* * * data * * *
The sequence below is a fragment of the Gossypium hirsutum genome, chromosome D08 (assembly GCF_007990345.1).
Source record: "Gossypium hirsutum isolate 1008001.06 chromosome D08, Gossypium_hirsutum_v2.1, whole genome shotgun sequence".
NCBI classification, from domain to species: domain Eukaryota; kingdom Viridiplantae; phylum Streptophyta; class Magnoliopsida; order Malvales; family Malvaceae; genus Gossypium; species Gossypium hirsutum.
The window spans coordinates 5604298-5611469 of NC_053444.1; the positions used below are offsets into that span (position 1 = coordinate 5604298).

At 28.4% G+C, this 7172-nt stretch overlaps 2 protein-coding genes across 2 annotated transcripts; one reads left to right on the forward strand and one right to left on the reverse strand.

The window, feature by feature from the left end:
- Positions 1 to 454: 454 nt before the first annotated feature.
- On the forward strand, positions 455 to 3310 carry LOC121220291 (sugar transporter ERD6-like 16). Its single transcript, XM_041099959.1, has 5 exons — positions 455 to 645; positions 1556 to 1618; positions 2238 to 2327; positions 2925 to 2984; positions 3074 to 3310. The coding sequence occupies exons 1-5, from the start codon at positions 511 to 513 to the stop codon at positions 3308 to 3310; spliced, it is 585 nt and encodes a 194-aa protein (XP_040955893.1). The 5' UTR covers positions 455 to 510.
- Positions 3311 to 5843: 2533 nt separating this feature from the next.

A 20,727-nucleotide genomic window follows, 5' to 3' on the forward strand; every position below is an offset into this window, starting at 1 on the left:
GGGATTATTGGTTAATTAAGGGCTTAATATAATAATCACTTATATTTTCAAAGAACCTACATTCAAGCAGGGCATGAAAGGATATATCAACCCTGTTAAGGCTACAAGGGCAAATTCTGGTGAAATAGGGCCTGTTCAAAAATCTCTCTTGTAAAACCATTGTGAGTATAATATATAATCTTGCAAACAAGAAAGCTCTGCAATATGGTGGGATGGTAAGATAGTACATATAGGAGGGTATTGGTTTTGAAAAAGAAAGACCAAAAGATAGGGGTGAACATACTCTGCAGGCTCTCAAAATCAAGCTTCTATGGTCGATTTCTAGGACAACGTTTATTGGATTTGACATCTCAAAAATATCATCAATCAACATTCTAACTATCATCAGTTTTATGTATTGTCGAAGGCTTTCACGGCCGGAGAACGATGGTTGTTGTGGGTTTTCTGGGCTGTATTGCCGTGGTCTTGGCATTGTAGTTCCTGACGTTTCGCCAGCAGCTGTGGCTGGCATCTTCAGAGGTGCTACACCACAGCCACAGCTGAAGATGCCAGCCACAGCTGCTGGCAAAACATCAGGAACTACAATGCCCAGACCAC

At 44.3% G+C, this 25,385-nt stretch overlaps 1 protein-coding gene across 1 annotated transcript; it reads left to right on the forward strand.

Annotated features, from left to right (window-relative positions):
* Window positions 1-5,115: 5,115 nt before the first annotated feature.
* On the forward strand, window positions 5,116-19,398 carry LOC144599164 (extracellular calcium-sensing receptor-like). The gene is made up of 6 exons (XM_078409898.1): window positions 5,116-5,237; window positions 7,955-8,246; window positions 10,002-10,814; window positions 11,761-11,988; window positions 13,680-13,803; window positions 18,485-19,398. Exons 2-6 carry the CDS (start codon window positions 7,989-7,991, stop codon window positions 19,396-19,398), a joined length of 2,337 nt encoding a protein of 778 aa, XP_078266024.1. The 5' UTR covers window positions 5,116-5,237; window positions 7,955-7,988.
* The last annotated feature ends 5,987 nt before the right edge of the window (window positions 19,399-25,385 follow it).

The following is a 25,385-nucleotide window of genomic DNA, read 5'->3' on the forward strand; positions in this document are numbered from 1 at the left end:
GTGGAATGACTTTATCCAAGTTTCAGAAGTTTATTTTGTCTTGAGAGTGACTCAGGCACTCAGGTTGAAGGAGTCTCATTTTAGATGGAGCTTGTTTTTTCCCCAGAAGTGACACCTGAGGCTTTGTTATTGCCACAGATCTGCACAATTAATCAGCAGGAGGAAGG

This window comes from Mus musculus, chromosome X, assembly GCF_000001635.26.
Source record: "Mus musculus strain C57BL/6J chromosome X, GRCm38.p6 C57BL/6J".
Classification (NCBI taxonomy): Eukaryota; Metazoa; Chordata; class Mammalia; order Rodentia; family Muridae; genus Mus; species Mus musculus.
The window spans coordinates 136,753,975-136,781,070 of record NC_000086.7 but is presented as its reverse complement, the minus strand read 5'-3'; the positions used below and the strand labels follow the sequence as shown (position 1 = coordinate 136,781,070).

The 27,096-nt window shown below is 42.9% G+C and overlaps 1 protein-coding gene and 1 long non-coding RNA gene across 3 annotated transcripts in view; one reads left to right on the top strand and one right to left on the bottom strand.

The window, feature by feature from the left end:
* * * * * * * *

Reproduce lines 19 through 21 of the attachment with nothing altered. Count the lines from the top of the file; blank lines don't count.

This window comes from Mus musculus, chromosome X, assembly GCF_000001635.26.
Source record: "Mus musculus strain C57BL/6J chromosome X, GRCm38.p6 C57BL/6J".
Classification (NCBI taxonomy): Eukaryota; Metazoa; Chordata; class Mammalia; order Rodentia; family Muridae; genus Mus; species Mus musculus.